Article 353
  • David E. Losada, Javier Parapar
  • International Journal of Uncertainty Fuzziness and Knowledge-Based Systems, 2017 - Q2

Psychological Features for Automatic Text Summarization

Automatically summarizing a document requires conveying the important points of a large document in only a few sentences. Extractive strategies for summarization are based on selecting the most important sentences from the input document(s). We claim here that standard features for estimating sentence importance can be effectively combined with innovative features that encode psychological aspects of communication. We employ Quantitative Text analysis tools for estimating psychological features and we inject them into state-of-the-art extractive summarizers. Our experiments demonstrate that this novel set of features is a good guidance for selecting salient sentences. Our empirical study concludes that psychological features are best suited for hard summarization cases. This motivated us to formally define and study the problem of predicting the difficulty of summarization. We propose a number of predictors to model the difficulty of every summarization problem and we evaluate several learning methods to perform this prediction task.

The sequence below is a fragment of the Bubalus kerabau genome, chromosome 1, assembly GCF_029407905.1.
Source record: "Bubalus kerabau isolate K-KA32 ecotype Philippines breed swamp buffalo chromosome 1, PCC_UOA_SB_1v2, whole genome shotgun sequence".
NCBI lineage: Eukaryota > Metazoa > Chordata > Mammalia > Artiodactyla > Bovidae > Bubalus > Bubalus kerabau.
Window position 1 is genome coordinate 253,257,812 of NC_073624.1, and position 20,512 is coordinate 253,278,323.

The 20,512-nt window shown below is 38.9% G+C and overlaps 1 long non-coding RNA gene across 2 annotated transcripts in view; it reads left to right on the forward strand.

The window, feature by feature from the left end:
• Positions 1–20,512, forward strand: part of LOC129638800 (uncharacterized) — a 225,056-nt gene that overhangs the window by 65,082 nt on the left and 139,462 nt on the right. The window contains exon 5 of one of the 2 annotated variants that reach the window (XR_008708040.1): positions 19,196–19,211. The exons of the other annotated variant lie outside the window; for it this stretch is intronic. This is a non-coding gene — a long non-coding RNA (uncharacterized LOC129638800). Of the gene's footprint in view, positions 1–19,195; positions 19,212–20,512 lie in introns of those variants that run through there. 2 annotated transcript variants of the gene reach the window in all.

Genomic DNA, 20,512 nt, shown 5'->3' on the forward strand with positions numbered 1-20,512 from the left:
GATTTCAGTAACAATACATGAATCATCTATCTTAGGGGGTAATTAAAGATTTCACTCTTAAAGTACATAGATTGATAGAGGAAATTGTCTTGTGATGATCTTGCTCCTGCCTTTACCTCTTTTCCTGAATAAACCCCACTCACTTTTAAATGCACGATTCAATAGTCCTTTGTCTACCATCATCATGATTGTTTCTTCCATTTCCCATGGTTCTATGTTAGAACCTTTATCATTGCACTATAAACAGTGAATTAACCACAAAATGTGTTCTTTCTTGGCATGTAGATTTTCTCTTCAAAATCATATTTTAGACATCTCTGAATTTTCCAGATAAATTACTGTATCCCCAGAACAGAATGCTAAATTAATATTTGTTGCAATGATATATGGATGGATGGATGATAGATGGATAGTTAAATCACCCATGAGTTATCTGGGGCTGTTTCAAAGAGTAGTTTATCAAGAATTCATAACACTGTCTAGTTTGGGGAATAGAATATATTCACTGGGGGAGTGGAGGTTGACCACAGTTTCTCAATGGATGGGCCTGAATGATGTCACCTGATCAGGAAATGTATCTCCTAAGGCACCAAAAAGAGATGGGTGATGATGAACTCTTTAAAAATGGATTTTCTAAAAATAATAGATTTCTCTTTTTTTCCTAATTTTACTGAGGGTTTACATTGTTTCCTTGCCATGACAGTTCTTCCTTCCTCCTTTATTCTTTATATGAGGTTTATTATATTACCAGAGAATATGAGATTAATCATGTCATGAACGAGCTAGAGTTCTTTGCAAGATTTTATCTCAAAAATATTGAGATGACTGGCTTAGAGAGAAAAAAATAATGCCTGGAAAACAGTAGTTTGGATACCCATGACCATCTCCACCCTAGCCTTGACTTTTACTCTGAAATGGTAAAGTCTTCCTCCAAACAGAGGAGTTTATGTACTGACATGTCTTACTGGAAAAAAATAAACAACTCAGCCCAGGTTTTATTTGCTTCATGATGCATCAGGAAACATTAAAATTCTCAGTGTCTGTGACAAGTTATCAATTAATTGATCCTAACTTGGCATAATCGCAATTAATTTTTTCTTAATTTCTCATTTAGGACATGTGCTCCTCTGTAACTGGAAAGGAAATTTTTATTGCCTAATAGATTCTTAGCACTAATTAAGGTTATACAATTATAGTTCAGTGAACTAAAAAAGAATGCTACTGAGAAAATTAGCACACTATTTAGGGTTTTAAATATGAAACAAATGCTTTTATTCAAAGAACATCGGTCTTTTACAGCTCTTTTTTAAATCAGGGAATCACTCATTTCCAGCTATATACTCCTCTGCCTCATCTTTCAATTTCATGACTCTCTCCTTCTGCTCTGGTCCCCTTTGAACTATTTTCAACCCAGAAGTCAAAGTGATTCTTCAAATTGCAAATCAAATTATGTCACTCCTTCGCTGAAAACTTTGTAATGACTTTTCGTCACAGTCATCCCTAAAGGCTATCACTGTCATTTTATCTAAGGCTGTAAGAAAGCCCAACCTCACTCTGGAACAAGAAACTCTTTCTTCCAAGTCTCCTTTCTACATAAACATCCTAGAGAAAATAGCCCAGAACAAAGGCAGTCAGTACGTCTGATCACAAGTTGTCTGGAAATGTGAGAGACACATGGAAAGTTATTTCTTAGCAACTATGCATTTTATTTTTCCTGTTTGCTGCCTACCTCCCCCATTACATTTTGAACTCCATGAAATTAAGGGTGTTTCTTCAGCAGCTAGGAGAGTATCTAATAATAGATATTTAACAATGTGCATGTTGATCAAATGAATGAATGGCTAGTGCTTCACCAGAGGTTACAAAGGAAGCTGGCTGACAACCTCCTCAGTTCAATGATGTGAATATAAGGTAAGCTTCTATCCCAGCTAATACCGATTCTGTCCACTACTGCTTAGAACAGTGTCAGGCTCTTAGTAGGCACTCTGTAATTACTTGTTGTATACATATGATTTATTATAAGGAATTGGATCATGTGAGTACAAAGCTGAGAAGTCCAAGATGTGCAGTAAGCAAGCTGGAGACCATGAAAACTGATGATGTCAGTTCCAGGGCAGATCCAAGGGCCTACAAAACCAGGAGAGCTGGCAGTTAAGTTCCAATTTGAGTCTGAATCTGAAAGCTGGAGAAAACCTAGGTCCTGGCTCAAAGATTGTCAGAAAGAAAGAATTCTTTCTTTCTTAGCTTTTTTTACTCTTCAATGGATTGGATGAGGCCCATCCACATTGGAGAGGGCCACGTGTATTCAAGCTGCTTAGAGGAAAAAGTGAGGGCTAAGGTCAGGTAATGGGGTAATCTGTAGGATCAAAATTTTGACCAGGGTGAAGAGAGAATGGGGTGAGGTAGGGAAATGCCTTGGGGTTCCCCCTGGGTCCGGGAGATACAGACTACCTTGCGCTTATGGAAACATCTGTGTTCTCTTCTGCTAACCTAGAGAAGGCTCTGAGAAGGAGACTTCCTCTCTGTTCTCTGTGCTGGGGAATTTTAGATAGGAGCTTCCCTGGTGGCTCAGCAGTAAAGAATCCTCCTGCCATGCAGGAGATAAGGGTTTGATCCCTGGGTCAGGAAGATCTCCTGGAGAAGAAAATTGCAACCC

Keywords: Automatic Text Summarization, Psychology of Natural Language use, Linguistic Inquiry Word Count, Predicting Summarization Difficulty
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